As a reaction to the pandemic, VAT was slashed from 20% to 5% but that is due to come to an end later this month. Mr Sunak could well maintain a low rate for longer as a way of encouraging spending, so hospitality stocks could be in for a lift.
Housebuilders traded higher this week on account of chatter the government will announce a 95% mortgage scheme, which they will guarantee. In a bid to encourage buying, stamp duty on properties worth up to £500,000 was cancelled. The incentive is due to expire at the end of this month but the holiday might be pushed back into the summer.
Eye-watering amounts of money have been thrown at the economy to fend off a total collapse but Mr Sunak could risk sending the country into a downward spiral if he removes the support generous mechanisms too early.
The Caixin survey of Chinese services for February was 51.5 – the slowest rate of expansion in 10 months. Economists were expecting 51.6, the previous reading was 52. It suggests that China’s rebound from the health emergency is cooling. Australia’s recovery is going well as the economy grew by 3.1% in the fourth quarter, which was a slight dip from the 3.3% growth registered in the previous quarterly update. Stocks in Asia are showing solid gains, European markets are set for a higher open.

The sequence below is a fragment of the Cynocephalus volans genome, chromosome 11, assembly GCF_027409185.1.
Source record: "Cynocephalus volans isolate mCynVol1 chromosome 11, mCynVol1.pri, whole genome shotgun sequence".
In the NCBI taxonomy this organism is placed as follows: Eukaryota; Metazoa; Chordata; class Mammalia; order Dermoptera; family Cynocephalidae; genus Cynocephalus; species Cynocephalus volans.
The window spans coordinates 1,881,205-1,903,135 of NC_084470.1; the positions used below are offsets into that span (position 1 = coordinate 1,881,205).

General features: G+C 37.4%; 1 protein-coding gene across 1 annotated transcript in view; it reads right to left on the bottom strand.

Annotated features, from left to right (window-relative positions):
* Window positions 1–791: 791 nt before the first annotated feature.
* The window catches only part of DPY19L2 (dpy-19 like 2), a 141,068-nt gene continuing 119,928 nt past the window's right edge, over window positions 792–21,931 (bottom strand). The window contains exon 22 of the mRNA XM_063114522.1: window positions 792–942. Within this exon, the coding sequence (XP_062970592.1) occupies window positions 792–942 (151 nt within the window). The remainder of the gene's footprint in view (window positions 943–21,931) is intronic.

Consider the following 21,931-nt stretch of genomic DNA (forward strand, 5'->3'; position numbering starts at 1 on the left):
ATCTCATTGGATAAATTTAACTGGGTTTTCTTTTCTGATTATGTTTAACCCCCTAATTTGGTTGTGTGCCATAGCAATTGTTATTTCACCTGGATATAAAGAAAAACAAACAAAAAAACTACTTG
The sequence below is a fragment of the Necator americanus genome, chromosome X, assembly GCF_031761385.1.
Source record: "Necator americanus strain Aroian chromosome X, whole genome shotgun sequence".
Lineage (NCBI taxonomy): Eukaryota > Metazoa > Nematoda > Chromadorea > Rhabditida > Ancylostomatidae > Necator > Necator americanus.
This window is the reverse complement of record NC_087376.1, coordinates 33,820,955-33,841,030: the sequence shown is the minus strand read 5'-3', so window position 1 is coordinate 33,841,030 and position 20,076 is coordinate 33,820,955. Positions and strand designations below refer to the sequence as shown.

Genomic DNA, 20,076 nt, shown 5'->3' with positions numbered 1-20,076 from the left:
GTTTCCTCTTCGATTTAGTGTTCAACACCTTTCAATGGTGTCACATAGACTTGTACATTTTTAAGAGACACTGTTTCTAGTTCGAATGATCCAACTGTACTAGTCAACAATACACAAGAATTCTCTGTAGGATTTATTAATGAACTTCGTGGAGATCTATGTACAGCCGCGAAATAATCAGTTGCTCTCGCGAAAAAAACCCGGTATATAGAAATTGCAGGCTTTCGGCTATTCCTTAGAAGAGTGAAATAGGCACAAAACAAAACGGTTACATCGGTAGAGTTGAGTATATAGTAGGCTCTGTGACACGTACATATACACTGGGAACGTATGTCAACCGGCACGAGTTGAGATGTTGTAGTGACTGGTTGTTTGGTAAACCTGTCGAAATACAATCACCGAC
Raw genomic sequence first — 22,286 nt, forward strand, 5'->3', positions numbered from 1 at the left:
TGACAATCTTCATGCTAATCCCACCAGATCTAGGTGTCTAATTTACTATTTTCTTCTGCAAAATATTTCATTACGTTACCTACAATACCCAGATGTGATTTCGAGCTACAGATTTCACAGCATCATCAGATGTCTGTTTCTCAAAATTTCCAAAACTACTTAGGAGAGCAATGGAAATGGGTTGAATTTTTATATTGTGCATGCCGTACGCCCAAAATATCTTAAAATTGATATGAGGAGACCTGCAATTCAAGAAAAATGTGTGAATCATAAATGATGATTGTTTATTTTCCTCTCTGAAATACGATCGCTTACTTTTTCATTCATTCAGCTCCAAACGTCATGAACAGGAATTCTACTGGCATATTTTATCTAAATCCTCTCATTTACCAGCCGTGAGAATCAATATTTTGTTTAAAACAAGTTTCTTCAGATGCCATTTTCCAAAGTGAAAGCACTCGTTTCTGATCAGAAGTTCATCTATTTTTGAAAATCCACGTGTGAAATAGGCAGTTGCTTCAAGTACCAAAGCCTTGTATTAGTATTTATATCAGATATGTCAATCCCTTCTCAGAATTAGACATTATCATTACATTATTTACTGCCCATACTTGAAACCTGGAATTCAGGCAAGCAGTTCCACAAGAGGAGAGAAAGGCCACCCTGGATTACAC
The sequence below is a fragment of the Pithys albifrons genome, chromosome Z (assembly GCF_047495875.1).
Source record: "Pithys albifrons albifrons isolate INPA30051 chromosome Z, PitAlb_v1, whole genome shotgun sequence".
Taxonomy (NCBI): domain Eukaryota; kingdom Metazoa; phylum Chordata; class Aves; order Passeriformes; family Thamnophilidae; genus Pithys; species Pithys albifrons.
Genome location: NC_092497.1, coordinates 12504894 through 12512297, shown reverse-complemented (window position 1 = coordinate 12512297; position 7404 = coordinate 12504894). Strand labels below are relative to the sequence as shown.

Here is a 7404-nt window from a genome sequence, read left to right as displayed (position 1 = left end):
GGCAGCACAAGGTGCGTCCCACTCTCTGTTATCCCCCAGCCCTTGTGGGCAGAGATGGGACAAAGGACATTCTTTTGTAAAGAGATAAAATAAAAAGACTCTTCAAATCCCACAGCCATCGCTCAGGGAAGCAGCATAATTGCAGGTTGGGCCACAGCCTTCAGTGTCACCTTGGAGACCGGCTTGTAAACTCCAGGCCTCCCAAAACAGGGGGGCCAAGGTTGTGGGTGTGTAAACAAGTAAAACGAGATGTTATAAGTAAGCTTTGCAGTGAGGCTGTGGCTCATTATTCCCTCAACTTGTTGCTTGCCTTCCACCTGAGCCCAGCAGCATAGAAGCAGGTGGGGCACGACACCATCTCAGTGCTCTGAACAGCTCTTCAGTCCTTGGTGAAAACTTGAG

Between 8.15am (UK time) and 9.30am (UK time), the largest economies of Europe will post their latest services reports. The updates from Spain, Italy, France, Germany and the UK will be revealed, and the consensus estimate is 43, 46, 43.6, 45.9 and 49.7 respectively. With the exception of the German report, economists are expecting an increase in activity on the month. The UK’s update will be of particular interest, seeing as the January reading was 39.5 so anything in the 49.7 region would equate to a large rebound in activity. Keep in mind the services sector equates to roughly 70% of UK output so a sharp upturn in activity would bode well for the country.
Italian GDP for the fourth quarter is predicted to be -2% on a quarterly basis. In the third quarter, the economy expanded by 16% so a negative reading would represent a massive swing to the downside. Details will be published at 9am (UK time).